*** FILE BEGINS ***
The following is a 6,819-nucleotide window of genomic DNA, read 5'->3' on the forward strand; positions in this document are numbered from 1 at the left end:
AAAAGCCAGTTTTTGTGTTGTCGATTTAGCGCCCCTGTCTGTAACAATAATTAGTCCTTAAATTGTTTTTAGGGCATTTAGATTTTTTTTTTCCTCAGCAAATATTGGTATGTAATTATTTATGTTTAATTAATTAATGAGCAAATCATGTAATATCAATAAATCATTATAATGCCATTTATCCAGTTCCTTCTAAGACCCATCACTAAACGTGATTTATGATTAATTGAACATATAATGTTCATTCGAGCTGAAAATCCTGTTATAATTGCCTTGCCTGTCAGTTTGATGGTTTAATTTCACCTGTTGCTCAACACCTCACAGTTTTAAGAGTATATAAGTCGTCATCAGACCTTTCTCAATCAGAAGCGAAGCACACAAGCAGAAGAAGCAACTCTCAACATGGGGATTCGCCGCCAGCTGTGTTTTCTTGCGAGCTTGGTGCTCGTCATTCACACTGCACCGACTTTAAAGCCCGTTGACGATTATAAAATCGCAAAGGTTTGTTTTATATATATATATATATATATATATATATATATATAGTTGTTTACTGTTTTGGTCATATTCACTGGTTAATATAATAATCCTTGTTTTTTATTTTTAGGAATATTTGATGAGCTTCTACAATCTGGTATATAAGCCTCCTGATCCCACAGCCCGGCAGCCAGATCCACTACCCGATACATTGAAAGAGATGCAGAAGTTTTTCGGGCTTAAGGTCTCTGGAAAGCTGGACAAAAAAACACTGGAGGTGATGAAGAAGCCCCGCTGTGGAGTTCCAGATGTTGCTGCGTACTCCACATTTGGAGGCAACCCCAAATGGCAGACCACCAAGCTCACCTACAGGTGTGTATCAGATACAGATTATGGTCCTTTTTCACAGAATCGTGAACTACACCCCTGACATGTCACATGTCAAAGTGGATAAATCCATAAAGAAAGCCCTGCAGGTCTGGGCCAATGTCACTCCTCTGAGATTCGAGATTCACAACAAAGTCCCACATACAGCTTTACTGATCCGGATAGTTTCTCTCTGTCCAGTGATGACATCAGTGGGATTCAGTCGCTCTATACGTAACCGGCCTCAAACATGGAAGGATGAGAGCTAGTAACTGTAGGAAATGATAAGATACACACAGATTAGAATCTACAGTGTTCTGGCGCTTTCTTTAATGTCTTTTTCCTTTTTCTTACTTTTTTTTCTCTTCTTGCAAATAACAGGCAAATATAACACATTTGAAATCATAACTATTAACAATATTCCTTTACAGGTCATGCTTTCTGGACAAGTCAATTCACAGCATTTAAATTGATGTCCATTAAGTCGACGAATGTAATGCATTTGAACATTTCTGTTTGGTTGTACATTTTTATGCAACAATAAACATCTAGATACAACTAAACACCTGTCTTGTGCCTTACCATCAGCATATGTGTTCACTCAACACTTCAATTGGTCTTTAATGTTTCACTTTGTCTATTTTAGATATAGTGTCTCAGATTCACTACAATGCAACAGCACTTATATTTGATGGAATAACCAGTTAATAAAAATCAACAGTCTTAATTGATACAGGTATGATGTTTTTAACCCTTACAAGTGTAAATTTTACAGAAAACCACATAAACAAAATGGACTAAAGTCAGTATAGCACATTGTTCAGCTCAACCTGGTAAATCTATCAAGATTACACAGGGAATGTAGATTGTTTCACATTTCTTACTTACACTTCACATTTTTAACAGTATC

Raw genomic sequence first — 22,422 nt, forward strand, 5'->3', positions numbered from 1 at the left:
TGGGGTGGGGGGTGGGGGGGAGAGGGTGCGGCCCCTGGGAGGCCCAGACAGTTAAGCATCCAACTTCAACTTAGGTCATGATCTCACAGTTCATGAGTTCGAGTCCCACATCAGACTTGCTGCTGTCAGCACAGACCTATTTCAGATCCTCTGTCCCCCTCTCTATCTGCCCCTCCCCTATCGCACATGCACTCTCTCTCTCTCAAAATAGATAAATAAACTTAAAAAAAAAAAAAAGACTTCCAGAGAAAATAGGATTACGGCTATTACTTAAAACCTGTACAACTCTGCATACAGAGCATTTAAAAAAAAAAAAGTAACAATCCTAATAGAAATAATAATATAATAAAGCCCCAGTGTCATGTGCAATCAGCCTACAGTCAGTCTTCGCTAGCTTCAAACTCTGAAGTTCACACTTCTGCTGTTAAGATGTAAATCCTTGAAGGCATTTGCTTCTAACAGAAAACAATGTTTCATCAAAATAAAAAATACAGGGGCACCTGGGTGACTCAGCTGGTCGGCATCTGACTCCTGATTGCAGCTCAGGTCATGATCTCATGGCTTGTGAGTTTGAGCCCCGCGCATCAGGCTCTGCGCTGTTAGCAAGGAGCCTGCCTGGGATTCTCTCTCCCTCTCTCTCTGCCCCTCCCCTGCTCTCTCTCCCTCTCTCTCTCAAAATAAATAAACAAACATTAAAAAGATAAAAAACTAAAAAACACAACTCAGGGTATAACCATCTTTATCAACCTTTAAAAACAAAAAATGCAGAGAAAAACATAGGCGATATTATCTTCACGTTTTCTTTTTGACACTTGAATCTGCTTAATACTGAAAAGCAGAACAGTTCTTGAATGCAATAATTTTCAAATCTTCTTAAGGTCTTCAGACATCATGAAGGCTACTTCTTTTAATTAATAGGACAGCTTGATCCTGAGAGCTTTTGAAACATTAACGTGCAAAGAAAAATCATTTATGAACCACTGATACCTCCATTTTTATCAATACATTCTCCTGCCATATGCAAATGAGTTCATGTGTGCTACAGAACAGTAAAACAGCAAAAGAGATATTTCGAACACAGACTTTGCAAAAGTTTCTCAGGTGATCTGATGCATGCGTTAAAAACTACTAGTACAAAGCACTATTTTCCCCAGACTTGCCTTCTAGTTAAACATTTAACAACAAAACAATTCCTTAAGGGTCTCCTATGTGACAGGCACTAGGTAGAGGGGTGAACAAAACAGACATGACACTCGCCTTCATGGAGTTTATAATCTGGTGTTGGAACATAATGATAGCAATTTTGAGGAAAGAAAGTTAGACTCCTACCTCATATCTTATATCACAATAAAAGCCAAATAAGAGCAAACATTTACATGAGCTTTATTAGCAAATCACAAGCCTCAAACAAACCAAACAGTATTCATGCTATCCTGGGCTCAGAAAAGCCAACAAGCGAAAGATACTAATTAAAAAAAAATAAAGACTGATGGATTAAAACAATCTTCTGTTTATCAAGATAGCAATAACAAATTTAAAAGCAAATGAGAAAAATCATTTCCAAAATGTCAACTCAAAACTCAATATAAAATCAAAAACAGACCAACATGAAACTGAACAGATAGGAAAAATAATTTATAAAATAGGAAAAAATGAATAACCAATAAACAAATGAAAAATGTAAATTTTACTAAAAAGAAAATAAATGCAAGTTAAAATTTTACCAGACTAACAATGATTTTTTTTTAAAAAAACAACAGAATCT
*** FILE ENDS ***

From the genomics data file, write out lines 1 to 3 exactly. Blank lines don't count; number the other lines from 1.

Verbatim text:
The following is a 6,819-nucleotide window of genomic DNA, read 5'->3' on the forward strand; positions in this document are numbered from 1 at the left end:
AAAAGCCAGTTTTTGTGTTGTCGATTTAGCGCCCCTGTCTGTAACAATAATTAGTCCTTAAATTGTTTTTAGGGCATTTAGATTTTTTTTTTCCTCAGCAAATATTGGTATGTAATTATTTATGTTTAATTAATTAATGAGCAAATCATGTAATATCAATAAATCATTATAATGCCATTTATCCAGTTCCTTCTAAGACCCATCACTAAACGTGATTTATGATTAATTGAACATATAATGTTCATTCGAGCTGAAAATCCTGTTATAATTGCCTTGCCTGTCAGTTTGATGGTTTAATTTCACCTGTTGCTCAACACCTCACAGTTTTAAGAGTATATAAGTCGTCATCAGACCTTTCTCAATCAGAAGCGAAGCACACAAGCAGAAGAAGCAACTCTCAACATGGGGATTCGCCGCCAGCTGTGTTTTCTTGCGAGCTTGGTGCTCGTCATTCACACTGCACCGACTTTAAAGCCCGTTGACGATTATAAAATCGCAAAGGTTTGTTTTATATATATATATATATATATATATATATATATATAGTTGTTTACTGTTTTGGTCATATTCACTGGTTAATATAATAATCCTTGTTTTTTATTTTTAGGAATATTTGATGAGCTTCTACAATCTGGTATATAAGCCTCCTGATCCCACAGCCCGGCAGCCAGATCCACTACCCGATACATTGAAAGAGATGCAGAAGTTTTTCGGGCTTAAGGTCTCTGGAAAGCTGGACAAAAAAACACTGGAGGTGATGAAGAAGCCCCGCTGTGGAGTTCCAGATGTTGCTGCGTACTCCACATTTGGAGGCAACCCCAAATGGCAGACCACCAAGCTCACCTACAGGTGTGTATCAGATACAGATTATGGTCCTTTTTCACAGAATCGTGAACTACACCCCTGACATGTCACATGTCAAAGTGGATAAATCCATAAAGAAAGCCCTGCAGGTCTGGGCCAATGTCACTCCTCTGAGATTCGAGATTCACAACAAAGTCCCACATACAGCTTTACTGATCCGGATAGTTTCTCTCTGTCCAGTGATGACATCAGTGGGATTCAGTCGCTCTATACGTAACCGGCCTCAAACATGGAAGGATGAGAGCTAGTAACTGTAGGAAATGATAAGATACACACAGATTAGAATCTACAGTGTTCTGGCGCTTTCTTTAATGTCTTTTTCCTTTTTCTTACTTTTTTTTCTCTTCTTGCAAATAACAGGCAAATATAACACATTTGAAATCATAACTATTAACAATATTCCTTTACAGGTCATGCTTTCTGGACAAGTCAATTCACAGCATTTAAATTGATGTCCATTAAGTCGACGAATGTAATGCATTTGAACATTTCTGTTTGGTTGTACATTTTTATGCAACAATAAACATCTAGATACAACTAAACACCTGTCTTGTGCCTTACCATCAGCATATGTGTTCACTCAACACTTCAATTGGTCTTTAATGTTTCACTTTGTCTATTTTAGATATAGTGTCTCAGATTCACTACAATGCAACAGCACTTATATTTGATGGAATAACCAGTTAATAAAAATCAACAGTCTTAATTGATACAGGTATGATGTTTTTAACCCTTACAAGTGTAAATTTTACAGAAAACCACATAAACAAAATGGACTAAAGTCAGTATAGCACATTGTTCAGCTCAACCTGGTAAATCTATCAAGATTACACAGGGAATGTAGATTGTTTCACATTTCTTACTTACACTTCACATTTTTAACAGTATC

Raw genomic sequence first — 22,422 nt, forward strand, 5'->3', positions numbered from 1 at the left: